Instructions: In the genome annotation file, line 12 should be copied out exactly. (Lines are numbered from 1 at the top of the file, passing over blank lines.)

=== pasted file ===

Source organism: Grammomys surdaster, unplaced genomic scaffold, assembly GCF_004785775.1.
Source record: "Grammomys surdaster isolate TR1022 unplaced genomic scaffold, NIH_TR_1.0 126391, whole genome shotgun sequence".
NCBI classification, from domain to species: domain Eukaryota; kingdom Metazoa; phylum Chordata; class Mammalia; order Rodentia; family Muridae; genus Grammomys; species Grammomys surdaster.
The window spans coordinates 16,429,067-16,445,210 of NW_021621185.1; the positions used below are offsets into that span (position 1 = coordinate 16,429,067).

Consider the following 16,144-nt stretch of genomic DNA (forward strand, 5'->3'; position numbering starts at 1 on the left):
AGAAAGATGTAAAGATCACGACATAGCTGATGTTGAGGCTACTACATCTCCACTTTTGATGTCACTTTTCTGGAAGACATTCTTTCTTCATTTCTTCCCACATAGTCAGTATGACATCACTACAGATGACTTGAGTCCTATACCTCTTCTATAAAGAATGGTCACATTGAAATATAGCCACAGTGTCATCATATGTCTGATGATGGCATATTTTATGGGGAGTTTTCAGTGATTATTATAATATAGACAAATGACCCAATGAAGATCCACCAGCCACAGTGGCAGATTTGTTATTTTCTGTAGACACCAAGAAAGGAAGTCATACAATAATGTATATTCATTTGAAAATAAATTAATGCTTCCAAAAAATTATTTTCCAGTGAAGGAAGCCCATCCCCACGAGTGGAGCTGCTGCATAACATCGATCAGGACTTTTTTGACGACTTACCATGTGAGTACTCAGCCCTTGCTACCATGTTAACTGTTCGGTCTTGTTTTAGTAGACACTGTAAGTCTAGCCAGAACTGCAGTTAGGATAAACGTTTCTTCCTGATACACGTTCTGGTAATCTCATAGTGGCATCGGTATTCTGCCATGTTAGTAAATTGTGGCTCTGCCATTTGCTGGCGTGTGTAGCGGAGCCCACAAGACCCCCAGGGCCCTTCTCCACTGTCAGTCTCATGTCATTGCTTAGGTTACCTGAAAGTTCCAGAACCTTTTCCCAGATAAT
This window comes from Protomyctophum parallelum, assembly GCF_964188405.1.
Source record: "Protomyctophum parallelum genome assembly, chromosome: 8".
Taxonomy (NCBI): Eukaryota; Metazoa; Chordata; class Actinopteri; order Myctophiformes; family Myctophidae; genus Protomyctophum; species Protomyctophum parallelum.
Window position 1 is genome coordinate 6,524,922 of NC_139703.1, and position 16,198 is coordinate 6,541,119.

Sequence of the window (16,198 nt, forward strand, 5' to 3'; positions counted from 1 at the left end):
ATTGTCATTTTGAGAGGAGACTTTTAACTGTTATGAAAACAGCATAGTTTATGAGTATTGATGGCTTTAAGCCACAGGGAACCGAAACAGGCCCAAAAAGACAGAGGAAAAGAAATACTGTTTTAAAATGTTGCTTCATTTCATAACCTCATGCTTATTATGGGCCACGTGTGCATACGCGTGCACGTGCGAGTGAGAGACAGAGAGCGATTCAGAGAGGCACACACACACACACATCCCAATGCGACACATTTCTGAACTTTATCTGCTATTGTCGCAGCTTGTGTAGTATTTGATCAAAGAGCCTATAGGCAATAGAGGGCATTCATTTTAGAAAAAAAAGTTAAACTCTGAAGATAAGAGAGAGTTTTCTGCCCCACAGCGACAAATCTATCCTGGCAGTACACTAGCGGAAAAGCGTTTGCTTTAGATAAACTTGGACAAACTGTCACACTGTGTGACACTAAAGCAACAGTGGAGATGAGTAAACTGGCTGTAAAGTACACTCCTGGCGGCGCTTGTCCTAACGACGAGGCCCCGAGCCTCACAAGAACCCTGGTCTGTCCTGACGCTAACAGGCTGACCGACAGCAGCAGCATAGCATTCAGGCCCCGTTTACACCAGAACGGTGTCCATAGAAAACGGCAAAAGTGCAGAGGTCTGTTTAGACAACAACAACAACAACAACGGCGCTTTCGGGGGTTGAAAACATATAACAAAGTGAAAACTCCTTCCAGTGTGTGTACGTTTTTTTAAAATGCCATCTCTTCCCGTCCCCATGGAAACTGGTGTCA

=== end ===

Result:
ATTGTCATTTTGAGAGGAGACTTTTAACTGTTATGAAAACAGCATAGTTTATGAGTATTGATGGCTTTAAGCCACAGGGAACCGAAACAGGCCCAAAAAGACAGAGGAAAAGAAATACTGTTTTAAAATGTTGCTTCATTTCATAACCTCATGCTTATTATGGGCCACGTGTGCATACGCGTGCACGTGCGAGTGAGAGACAGAGAGCGATTCAGAGAGGCACACACACACACACATCCCAATGCGACACATTTCTGAACTTTATCTGCTATTGTCGCAGCTTGTGTAGTATTTGATCAAAGAGCCTATAGGCAATAGAGGGCATTCATTTTAGAAAAAAAAGTTAAACTCTGAAGATAAGAGAGAGTTTTCTGCCCCACAGCGACAAATCTATCCTGGCAGTACACTAGCGGAAAAGCGTTTGCTTTAGATAAACTTGGACAAACTGTCACACTGTGTGACACTAAAGCAACAGTGGAGATGAGTAAACTGGCTGTAAAGTACACTCCTGGCGGCGCTTGTCCTAACGACGAGGCCCCGAGCCTCACAAGAACCCTGGTCTGTCCTGACGCTAACAGGCTGACCGACAGCAGCAGCATAGCATTCAGGCCCCGTTTACACCAGAACGGTGTCCATAGAAAACGGCAAAAGTGCAGAGGTCTGTTTAGACAACAACAACAACAACAACGGCGCTTTCGGGGGTTGAAAACATATAACAAAGTGAAAACTCCTTCCAGTGTGTGTACGTTTTTTTAAAATGCCATCTCTTCCCGTCCCCATGGAAACTGGTGTCA